WITHIN THE FAMILY
Morning Radio Without the Screaming
By Alex Sachare ’71
Sometimes I’m a little late to the dance.
It wasn’t until we decided to profile Soterios Johnson ’90,
New York host of National Public Radio’s Morning
story), that I finally decided to give NPR a shot.
I thought it would be helpful in editing the article if I
was familiar with Johnson and the program, but that turned
out to be only one benefit of tuning in. Better yet, I finally
found something I could enjoy listening to in the morning.
My commute from Westchester to Morningside Heights ranges
from 45 minutes to an hour or more with rush-hour traffic.
For years I bounced between soft rock, talk shows hosted by
self-indulgent yahoos and all-sports stations where know-it-all
hosts try to out-shout each other. The less they had to say,
the louder they said it. Tapes and CDs became a refuge, but
I still wished for something better.
A colleague suggested books on tape, but I guess I’m
too old school for that. I like the feel of a book
in my hands, the experience of reading words on paper. To
me, a book is something of substance, something weighty,
not something that wafts upon the airwaves and then vanishes
into the ozone. Knowing how much blood, sweat and tears goes
into a book, the thought of sitting behind the wheel and
having someone read to me as I motor down the Saw Mill Parkway
leaves me cold.
But, thanks to a CCT story assignment, I now have NPR
programmed on my radio. I’d heard about NPR for decades, but I’d
always thought it would be too staid for my tastes. Well, maybe
my tastes have changed, but tuning into Morning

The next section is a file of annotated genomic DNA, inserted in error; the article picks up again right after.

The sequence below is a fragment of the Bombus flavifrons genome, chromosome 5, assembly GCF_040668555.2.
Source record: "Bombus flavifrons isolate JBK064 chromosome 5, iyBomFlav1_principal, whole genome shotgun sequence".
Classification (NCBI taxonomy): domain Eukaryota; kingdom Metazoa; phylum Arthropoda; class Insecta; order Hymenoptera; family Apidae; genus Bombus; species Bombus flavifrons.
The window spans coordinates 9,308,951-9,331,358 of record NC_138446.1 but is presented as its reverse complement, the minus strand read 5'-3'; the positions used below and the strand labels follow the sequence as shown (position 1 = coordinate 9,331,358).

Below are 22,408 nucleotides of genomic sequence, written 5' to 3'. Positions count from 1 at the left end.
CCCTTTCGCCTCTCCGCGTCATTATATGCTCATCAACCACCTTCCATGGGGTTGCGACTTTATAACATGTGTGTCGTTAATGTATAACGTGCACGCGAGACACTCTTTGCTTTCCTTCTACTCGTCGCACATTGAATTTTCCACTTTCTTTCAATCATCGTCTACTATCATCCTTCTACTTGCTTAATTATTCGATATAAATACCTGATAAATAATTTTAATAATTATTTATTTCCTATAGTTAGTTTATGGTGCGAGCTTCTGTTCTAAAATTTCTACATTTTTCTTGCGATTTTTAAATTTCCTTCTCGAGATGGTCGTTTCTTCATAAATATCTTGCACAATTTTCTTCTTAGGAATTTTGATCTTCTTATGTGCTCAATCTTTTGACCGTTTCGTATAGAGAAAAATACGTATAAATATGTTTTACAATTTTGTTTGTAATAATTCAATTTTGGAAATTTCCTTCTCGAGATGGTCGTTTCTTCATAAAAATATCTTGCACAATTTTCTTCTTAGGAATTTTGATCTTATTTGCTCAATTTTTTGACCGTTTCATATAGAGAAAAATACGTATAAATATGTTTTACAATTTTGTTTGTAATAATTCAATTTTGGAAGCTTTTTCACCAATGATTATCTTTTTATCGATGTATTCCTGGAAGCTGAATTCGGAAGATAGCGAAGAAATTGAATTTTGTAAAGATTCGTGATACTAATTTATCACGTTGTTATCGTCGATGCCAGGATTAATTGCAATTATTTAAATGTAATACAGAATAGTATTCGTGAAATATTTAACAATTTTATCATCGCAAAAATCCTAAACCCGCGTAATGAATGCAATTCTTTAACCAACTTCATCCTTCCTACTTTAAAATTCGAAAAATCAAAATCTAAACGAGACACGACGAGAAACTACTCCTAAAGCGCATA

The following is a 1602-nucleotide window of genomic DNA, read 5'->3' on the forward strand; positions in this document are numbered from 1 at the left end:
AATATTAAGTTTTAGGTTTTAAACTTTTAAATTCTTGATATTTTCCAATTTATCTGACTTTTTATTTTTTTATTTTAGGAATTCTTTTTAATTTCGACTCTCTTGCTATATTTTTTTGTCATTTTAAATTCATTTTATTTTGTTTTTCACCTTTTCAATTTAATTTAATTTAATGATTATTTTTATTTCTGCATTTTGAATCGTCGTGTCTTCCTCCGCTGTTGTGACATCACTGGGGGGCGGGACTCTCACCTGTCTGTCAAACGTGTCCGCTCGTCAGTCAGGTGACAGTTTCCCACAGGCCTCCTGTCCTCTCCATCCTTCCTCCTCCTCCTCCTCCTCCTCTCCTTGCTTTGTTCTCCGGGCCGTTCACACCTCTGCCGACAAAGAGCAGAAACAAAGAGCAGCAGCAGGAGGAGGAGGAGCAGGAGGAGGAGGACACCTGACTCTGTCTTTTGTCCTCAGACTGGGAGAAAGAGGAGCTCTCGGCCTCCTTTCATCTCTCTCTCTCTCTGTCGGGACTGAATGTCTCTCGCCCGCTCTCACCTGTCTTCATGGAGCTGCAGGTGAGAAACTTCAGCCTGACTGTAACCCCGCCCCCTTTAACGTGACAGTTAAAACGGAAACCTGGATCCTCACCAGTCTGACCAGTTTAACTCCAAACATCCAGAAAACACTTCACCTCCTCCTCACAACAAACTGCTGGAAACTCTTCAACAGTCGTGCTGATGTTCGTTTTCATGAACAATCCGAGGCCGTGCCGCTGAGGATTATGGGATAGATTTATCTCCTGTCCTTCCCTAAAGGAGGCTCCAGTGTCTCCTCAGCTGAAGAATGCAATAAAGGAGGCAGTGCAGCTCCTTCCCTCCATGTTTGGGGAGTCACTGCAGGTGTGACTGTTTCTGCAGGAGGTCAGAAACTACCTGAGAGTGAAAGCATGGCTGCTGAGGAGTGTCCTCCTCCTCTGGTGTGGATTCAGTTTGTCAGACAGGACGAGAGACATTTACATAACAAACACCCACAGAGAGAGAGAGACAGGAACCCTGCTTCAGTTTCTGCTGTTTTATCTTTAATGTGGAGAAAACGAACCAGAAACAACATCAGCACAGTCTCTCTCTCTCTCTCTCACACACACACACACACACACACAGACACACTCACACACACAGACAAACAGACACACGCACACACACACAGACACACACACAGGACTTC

Edition is a pleasure.
The hosts, Renée Montagne and Steve Inskeep, are easy
to listen to, educated and erudite without being stuffy. More
importantly, the stories are done in a way that draws you
in. Much like on CBS News Sunday Morning, first with Charles
Kuralt and now Charles Osgood, the stories tend to be longer
looks at a broader range of topics than you find on other
news shows, or profiles that delve in more depth into the
lives of celebrities or ordinary people, some doing extraordinary
things, some not. Reporters and interviewers, since they don’t
have to worry about getting dramatic sound bites, tend to
be more circumspect and thought-provoking. There’s
no shouting on NPR, and I appreciate the civility.
During a half-hour between news updates recently, there
was an elegant essay by an English teacher from New
Orleans about her displacement by Hurricane Katrina to a
bucolic suburb of Atlanta and how she misses her gritty hometown;
a report on the impact of gentrification on Los Angeles’ skid
row; coverage of an expedition to study life that exists in
and under the Arctic ice cap and how these life forms are
being impacted by global warming; and a piece on how full-length
performances of Broadway shows have become the latest in Las
Vegas entertainment fare — such as Avenue Q at Steve
Winn’s new hotel. This smorgasbord is typical for Morning
Edition, and that is one of the program’s appeals.
You never know what to expect when you tune in.
Johnson does local newscasts that weave around the
national news and features. He also does feature reporting.
And because he’s an alum and we decided to do a profile, I’m
now a regular listener to Morning Edition.
Sometimes I’m a little late to the dance, but better
late than never.